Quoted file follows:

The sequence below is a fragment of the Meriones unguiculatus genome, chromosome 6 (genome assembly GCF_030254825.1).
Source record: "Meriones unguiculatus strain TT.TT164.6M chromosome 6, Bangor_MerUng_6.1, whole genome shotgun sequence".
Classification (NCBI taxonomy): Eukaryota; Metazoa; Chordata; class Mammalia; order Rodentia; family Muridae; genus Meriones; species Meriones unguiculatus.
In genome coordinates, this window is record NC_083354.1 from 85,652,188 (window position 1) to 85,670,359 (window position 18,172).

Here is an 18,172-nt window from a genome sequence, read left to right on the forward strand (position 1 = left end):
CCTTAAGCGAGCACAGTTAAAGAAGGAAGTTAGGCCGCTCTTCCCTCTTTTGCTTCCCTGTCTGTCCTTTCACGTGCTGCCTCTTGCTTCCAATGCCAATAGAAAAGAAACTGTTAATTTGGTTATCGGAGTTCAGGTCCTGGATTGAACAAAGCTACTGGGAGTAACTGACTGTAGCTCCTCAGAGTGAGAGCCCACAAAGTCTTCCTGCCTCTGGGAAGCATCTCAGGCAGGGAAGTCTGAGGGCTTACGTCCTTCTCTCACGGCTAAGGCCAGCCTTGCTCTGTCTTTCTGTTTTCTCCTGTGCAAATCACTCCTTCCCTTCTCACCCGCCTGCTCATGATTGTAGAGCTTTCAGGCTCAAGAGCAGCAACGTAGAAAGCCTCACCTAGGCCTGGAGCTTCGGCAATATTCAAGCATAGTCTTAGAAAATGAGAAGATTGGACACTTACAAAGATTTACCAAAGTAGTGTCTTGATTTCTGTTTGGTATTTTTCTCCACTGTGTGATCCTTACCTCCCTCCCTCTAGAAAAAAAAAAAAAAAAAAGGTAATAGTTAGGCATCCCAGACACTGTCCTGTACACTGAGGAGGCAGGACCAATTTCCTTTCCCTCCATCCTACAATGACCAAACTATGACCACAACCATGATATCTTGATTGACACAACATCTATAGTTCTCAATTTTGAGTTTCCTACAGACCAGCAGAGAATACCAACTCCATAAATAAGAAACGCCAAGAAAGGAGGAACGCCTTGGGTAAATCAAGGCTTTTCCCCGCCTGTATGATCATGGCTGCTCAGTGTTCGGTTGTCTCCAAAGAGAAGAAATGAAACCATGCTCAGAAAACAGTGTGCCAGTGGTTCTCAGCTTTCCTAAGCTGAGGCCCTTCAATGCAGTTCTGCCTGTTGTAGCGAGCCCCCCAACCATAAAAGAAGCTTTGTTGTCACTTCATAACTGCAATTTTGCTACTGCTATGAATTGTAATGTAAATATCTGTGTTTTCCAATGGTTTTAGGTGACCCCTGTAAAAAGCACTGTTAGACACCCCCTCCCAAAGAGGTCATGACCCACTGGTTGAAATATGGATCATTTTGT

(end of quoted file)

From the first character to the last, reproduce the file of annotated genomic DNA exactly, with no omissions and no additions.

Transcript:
The sequence below is a fragment of the Meriones unguiculatus genome, chromosome 6 (genome assembly GCF_030254825.1).
Source record: "Meriones unguiculatus strain TT.TT164.6M chromosome 6, Bangor_MerUng_6.1, whole genome shotgun sequence".
Classification (NCBI taxonomy): Eukaryota; Metazoa; Chordata; class Mammalia; order Rodentia; family Muridae; genus Meriones; species Meriones unguiculatus.
In genome coordinates, this window is record NC_083354.1 from 85,652,188 (window position 1) to 85,670,359 (window position 18,172).

Here is an 18,172-nt window from a genome sequence, read left to right on the forward strand (position 1 = left end):
CCTTAAGCGAGCACAGTTAAAGAAGGAAGTTAGGCCGCTCTTCCCTCTTTTGCTTCCCTGTCTGTCCTTTCACGTGCTGCCTCTTGCTTCCAATGCCAATAGAAAAGAAACTGTTAATTTGGTTATCGGAGTTCAGGTCCTGGATTGAACAAAGCTACTGGGAGTAACTGACTGTAGCTCCTCAGAGTGAGAGCCCACAAAGTCTTCCTGCCTCTGGGAAGCATCTCAGGCAGGGAAGTCTGAGGGCTTACGTCCTTCTCTCACGGCTAAGGCCAGCCTTGCTCTGTCTTTCTGTTTTCTCCTGTGCAAATCACTCCTTCCCTTCTCACCCGCCTGCTCATGATTGTAGAGCTTTCAGGCTCAAGAGCAGCAACGTAGAAAGCCTCACCTAGGCCTGGAGCTTCGGCAATATTCAAGCATAGTCTTAGAAAATGAGAAGATTGGACACTTACAAAGATTTACCAAAGTAGTGTCTTGATTTCTGTTTGGTATTTTTCTCCACTGTGTGATCCTTACCTCCCTCCCTCTAGAAAAAAAAAAAAAAAAAAGGTAATAGTTAGGCATCCCAGACACTGTCCTGTACACTGAGGAGGCAGGACCAATTTCCTTTCCCTCCATCCTACAATGACCAAACTATGACCACAACCATGATATCTTGATTGACACAACATCTATAGTTCTCAATTTTGAGTTTCCTACAGACCAGCAGAGAATACCAACTCCATAAATAAGAAACGCCAAGAAAGGAGGAACGCCTTGGGTAAATCAAGGCTTTTCCCCGCCTGTATGATCATGGCTGCTCAGTGTTCGGTTGTCTCCAAAGAGAAGAAATGAAACCATGCTCAGAAAACAGTGTGCCAGTGGTTCTCAGCTTTCCTAAGCTGAGGCCCTTCAATGCAGTTCTGCCTGTTGTAGCGAGCCCCCCAACCATAAAAGAAGCTTTGTTGTCACTTCATAACTGCAATTTTGCTACTGCTATGAATTGTAATGTAAATATCTGTGTTTTCCAATGGTTTTAGGTGACCCCTGTAAAAAGCACTGTTAGACACCCCCTCCCAAAGAGGTCATGACCCACTGGTTGAAATATGGATCATTTTGT